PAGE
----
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Question About Fellowships/Stipends in Grad School

  1. Jan 9, 2012 #1
    I am under the impression that if you are accepted to a graduate school (PhD) with funding, you receive a stipend.

    I am planning on applying for as many fellowships as I can that are similar to these:

    If I am granted a fellowship similar to these will I still receive a stipend from my school, or will I only get the fellowship? Does it depend on the school?
  2. jcsd
  3. Jan 9, 2012 #2
    Generally, schools have rules about not getting double-funding. This means an outside fellowship will mean giving up your internal funding. It also usually means you can't hold two outside fellowships at the same time.
  4. Jan 9, 2012 #3
    Thank you for the speedy reply ParticleGrl. I'm trying to decide whether or not to pursue a PhD, and obviously money is a big factor. It is too bad that you have to practically be in poverty to get a PhD.
  5. Jan 9, 2012 #4


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    In my experience, graduate schools tend to "top up" people who come in with external funding. If you come in with a full scholarship they award you a bonus stipend. It's not quite a double whammy, but it's better than nothing. This might be a Canadian thing though.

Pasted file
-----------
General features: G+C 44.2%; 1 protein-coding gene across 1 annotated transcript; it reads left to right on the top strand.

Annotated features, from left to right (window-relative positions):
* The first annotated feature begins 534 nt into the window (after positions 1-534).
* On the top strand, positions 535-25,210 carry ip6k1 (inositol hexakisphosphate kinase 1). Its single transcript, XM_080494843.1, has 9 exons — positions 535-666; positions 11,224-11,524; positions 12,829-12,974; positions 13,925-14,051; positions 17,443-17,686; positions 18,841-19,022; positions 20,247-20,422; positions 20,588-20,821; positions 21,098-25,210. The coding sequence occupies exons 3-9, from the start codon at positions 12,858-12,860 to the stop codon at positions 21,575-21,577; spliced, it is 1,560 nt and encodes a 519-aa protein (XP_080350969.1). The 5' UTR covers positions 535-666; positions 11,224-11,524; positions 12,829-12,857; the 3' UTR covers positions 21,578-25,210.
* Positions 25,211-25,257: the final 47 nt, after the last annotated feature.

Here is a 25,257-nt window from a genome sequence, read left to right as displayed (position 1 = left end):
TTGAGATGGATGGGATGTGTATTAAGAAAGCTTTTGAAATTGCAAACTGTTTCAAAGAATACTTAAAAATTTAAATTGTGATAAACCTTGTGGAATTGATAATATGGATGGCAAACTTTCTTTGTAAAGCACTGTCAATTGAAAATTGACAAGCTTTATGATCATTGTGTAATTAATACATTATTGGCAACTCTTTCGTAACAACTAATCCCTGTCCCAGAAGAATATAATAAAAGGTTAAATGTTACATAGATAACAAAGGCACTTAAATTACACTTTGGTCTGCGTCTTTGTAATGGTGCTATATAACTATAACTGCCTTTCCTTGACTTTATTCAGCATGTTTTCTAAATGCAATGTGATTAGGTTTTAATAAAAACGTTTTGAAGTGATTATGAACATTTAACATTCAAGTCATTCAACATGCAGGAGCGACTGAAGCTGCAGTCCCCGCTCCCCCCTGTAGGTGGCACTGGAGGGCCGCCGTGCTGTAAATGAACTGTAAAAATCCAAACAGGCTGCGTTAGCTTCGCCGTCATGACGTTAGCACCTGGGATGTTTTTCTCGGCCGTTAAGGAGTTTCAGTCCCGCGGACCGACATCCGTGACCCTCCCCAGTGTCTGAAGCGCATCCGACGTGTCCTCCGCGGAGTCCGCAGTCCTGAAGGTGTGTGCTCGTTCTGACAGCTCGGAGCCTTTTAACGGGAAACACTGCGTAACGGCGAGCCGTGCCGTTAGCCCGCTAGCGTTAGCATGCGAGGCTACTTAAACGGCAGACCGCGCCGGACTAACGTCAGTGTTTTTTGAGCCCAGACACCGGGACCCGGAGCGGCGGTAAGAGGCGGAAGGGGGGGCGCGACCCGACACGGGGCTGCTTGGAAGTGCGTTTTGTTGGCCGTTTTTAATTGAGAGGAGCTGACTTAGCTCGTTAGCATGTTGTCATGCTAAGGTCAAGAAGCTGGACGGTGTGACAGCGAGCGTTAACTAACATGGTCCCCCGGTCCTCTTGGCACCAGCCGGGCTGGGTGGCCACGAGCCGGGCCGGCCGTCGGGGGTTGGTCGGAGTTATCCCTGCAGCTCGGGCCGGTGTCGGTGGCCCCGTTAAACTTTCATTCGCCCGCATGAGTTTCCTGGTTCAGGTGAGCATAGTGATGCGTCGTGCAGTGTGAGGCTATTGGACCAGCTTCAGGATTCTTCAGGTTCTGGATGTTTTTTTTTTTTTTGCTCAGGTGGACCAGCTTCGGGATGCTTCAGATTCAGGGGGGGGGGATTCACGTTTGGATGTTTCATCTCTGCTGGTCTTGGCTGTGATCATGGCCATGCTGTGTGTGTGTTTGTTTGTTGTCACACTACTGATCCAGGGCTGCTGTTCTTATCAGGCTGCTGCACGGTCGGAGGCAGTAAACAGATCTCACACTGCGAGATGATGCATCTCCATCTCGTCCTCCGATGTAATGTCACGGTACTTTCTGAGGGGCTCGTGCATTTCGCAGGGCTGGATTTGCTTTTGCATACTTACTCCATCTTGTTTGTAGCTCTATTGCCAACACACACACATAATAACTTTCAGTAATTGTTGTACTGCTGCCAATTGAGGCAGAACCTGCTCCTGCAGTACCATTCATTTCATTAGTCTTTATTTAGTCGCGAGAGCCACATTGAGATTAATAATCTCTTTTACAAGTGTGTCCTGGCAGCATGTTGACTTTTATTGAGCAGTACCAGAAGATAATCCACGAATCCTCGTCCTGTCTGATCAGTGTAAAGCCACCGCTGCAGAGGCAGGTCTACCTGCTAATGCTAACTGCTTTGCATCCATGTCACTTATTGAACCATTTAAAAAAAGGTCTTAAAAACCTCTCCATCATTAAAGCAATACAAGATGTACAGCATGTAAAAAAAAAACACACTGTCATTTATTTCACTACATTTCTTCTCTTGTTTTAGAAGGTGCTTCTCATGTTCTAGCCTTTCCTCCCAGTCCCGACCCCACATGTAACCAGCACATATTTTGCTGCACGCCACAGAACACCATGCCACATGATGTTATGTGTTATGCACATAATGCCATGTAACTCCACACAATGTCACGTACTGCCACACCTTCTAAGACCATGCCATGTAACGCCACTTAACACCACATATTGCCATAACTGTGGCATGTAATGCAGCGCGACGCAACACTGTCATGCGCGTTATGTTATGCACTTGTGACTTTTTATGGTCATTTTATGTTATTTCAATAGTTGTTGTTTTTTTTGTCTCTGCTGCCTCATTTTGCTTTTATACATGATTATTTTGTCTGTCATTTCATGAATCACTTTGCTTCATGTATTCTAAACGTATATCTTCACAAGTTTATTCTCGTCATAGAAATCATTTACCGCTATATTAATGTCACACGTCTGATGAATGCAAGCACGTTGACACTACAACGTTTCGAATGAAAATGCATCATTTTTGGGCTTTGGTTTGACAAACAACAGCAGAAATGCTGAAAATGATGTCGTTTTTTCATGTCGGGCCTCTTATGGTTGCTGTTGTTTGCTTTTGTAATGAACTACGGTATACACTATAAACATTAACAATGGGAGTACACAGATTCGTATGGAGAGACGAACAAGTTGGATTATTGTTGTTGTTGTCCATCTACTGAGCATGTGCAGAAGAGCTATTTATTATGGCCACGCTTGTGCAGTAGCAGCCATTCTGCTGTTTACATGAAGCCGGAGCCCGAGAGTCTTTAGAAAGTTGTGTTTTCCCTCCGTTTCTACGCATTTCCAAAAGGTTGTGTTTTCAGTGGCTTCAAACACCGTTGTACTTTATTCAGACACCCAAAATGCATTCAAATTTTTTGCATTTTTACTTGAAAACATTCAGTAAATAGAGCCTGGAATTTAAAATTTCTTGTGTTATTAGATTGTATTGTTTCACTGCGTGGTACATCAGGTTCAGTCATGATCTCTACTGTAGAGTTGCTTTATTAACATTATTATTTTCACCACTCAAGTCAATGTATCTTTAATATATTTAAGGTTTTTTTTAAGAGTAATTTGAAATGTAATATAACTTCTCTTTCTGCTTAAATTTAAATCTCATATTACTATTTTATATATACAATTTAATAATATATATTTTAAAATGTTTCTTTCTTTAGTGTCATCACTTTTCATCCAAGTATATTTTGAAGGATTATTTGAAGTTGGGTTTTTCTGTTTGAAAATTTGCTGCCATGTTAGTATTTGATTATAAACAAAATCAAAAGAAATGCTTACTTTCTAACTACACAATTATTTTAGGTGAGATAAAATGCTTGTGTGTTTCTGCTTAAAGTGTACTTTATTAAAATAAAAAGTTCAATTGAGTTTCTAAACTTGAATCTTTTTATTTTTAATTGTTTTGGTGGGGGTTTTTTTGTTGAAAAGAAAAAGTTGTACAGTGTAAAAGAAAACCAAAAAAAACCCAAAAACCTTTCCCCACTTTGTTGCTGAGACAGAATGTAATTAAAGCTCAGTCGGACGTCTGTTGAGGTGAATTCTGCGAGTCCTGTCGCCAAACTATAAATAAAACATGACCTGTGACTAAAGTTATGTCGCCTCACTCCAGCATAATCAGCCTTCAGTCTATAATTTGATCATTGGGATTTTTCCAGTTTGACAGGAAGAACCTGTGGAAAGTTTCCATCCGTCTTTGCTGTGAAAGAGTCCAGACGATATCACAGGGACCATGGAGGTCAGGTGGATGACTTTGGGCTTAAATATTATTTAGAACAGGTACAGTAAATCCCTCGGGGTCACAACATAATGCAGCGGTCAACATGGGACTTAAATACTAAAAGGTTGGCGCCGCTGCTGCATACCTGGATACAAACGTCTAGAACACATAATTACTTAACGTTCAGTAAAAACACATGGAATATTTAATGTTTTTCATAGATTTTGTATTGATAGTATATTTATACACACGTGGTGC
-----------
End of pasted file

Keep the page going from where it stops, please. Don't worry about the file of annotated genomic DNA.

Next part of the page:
6. Jan 9, 2012 #5

    I have an NSF Graduate Research Fellowship. The university and department pay the difference between the school tuition and the amount the NSF pays towards tuition ($10,500/year if I recall), but that's all the department contributes to my education and expenses. I don't get a stipend or other monies from the university or department. However, the fellowship does pay $30K/year, which is more than most TAs or RAs in my department make, so it's not like I'm suffering or anything by not getting departmental money.

    The real bonus with outside fellowships is that you don't have to TA. That might not sound like a big deal when you're an undergrad, but when you're an extremely busy grad student trying to stay on top of course work, research, and studying for qualifying exams, not having to TA is very, very nice.
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